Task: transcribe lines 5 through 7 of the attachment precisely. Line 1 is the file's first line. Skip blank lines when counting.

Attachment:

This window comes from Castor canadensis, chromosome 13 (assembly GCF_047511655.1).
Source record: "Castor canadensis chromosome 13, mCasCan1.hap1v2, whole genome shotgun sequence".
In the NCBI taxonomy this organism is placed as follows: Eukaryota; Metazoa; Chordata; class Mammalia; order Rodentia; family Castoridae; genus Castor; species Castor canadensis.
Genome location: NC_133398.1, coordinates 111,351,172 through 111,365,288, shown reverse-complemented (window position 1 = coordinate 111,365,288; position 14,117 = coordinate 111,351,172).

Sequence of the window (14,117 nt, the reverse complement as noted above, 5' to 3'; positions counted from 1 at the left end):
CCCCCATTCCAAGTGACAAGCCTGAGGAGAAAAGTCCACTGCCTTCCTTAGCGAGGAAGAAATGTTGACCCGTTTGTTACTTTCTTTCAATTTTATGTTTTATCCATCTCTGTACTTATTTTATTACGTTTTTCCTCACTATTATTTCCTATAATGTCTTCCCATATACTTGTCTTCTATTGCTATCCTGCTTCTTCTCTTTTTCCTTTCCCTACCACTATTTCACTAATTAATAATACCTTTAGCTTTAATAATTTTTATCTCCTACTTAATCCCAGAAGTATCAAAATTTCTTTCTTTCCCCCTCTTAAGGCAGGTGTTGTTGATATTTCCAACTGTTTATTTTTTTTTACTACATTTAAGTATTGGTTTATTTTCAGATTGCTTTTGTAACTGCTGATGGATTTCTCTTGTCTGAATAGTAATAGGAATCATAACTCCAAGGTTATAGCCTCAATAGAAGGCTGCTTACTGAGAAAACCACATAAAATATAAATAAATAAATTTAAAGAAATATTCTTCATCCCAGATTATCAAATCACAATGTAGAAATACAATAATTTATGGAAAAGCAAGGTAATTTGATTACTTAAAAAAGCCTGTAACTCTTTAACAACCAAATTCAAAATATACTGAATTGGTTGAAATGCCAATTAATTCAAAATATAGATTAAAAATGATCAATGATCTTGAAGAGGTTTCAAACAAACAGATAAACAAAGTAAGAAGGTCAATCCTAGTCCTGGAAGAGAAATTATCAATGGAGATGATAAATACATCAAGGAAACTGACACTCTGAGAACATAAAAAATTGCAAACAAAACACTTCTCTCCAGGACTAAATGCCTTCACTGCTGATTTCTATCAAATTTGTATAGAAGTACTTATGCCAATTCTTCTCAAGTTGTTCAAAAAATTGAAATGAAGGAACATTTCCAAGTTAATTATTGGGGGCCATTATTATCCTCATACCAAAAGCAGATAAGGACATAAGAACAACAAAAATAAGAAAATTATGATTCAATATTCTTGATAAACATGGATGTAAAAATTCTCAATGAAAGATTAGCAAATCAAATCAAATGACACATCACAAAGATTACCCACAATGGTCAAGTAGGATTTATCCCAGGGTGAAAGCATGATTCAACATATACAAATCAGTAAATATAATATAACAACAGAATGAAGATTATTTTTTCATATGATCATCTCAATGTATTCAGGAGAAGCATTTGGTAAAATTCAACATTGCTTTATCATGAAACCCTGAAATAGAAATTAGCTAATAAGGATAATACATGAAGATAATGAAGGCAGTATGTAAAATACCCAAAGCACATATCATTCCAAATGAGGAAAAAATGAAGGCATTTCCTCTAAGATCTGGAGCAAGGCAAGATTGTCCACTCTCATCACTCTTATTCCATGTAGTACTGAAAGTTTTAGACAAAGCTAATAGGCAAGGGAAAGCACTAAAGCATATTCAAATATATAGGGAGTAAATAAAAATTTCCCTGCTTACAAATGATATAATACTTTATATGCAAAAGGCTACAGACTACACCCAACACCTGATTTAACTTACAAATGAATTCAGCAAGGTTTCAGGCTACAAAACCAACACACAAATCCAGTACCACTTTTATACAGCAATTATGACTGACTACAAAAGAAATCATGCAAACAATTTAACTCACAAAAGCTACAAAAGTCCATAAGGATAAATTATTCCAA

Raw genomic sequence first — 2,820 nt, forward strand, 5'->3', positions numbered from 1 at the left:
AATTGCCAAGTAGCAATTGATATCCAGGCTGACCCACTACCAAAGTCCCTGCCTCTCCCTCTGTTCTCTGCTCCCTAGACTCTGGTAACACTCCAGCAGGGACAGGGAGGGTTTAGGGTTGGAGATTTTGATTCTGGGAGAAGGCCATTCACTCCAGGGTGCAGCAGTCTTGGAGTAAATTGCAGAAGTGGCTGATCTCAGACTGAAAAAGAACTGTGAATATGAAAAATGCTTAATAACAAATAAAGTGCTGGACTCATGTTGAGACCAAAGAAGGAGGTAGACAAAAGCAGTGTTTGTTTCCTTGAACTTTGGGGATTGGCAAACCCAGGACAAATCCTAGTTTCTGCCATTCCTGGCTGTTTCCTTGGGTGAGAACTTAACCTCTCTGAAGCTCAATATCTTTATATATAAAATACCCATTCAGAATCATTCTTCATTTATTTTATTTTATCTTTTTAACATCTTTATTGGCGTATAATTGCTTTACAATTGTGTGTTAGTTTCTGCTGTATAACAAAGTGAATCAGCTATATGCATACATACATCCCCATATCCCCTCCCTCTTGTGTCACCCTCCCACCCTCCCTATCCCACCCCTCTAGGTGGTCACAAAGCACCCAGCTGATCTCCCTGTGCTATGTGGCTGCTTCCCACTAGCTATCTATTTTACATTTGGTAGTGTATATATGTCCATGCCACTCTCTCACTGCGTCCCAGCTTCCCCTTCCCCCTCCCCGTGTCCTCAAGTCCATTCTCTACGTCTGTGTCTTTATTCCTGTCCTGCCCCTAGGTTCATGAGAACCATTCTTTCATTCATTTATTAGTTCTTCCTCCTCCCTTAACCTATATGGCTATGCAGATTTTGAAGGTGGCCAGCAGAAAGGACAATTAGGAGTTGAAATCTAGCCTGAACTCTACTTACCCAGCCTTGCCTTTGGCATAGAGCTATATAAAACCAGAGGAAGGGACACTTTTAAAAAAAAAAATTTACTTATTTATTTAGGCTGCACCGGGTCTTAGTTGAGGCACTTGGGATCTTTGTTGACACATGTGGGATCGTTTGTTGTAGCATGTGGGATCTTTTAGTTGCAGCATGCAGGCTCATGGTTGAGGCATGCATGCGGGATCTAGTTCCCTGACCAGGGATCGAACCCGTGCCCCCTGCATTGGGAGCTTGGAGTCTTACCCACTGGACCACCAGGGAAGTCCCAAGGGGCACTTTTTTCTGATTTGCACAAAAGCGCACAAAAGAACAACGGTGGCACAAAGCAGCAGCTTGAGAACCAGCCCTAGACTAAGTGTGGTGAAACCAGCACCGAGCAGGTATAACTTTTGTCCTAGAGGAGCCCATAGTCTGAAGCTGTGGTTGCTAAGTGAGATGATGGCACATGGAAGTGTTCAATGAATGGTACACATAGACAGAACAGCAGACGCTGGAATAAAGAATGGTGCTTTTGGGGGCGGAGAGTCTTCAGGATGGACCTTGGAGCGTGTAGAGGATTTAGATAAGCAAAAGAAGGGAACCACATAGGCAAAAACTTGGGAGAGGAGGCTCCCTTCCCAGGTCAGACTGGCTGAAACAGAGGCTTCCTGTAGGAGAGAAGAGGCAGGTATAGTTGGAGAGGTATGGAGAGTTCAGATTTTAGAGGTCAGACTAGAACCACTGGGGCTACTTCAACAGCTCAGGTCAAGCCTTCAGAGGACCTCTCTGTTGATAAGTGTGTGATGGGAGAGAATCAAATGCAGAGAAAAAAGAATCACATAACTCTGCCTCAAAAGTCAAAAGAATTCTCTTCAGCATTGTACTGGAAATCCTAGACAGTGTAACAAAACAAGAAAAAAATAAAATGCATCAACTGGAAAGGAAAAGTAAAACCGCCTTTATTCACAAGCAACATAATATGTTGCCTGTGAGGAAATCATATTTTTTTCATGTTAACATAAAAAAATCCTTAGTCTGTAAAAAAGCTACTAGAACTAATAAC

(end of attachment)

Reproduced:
Sequence of the window (14,117 nt, the reverse complement as noted above, 5' to 3'; positions counted from 1 at the left end):
CCCCCATTCCAAGTGACAAGCCTGAGGAGAAAAGTCCACTGCCTTCCTTAGCGAGGAAGAAATGTTGACCCGTTTGTTACTTTCTTTCAATTTTATGTTTTATCCATCTCTGTACTTATTTTATTACGTTTTTCCTCACTATTATTTCCTATAATGTCTTCCCATATACTTGTCTTCTATTGCTATCCTGCTTCTTCTCTTTTTCCTTTCCCTACCACTATTTCACTAATTAATAATACCTTTAGCTTTAATAATTTTTATCTCCTACTTAATCCCAGAAGTATCAAAATTTCTTTCTTTCCCCCTCTTAAGGCAGGTGTTGTTGATATTTCCAACTGTTTATTTTTTTTTACTACATTTAAGTATTGGTTTATTTTCAGATTGCTTTTGTAACTGCTGATGGATTTCTCTTGTCTGAATAGTAATAGGAATCATAACTCCAAGGTTATAGCCTCAATAGAAGGCTGCTTACTGAGAAAACCACATAAAATATAAATAAATAAATTTAAAGAAATATTCTTCATCCCAGATTATCAAATCACAATGTAGAAATACAATAATTTATGGAAAAGCAAGGTAATTTGATTACTTAAAAAAGCCTGTAACTCTTTAACAACCAAATTCAAAATATACTGAATTGGTTGAAATGCCAATTAATTCAAAATATAGATTAAAAATGATCAATGATCTTGAAGAGGTTTCAAACAAACAGATAAACAAAGTAAGAAGGTCAATCCTAGTCCTGGAAGAGAAATTATCAATGGAGATGATAAATACATCAAGGAAACTGACACTCTGAGAACATAAAAAATTGCAAACAAAACACTTCTCTCCAGGACTAAATGCCTTCACTGCTGATTTCTATCAAATTTGTATAGAAGTACTTATGCCAATTCTTCTCAAGTTGTTCAAAAAATTGAAATGAAGGAACATTTCCAAGTTAATTATTGGGGGCCATTATTATCCTCATACCAAAAGCAGATAAGGACATAAGAACAACAAAAATAAGAAAATTATGATTCAATATTCTTGATAAACATGGATGTAAAAATTCTCAATGAAAGATTAGCAAATCAAATCAAATGACACATCACAAAGATTACCCACAATGGTCAAGTAGGATTTATCCCAGGGTGAAAGCATGATTCAACATATACAAATCAGTAAATATAATATAACAACAGAATGAAGATTATTTTTTCATATGATCATCTCAATGTATTCAGGAGAAGCATTTGGTAAAATTCAACATTGCTTTATCATGAAACCCTGAAATAGAAATTAGCTAATAAGGATAATACATGAAGATAATGAAGGCAGTATGTAAAATACCCAAAGCACATATCATTCCAAATGAGGAAAAAATGAAGGCATTTCCTCTAAGATCTGGAGCAAGGCAAGATTGTCCACTCTCATCACTCTTATTCCATGTAGTACTGAAAGTTTTAGACAAAGCTAATAGGCAAGGGAAAGCACTAAAGCATATTCAAATATATAGGGAGTAAATAAAAATTTCCCTGCTTACAAATGATATAATACTTTATATGCAAAAGGCTACAGACTACACCCAACACCTGATTTAACTTACAAATGAATTCAGCAAGGTTTCAGGCTACAAAACCAACACACAAATCCAGTACCACTTTTATACAGCAATTATGACTGACTACAAAAGAAATCATGCAAACAATTTAACTCACAAAAGCTACAAAAGTCCATAAGGATAAATTATTCCAA

Raw genomic sequence first — 2,820 nt, forward strand, 5'->3', positions numbered from 1 at the left: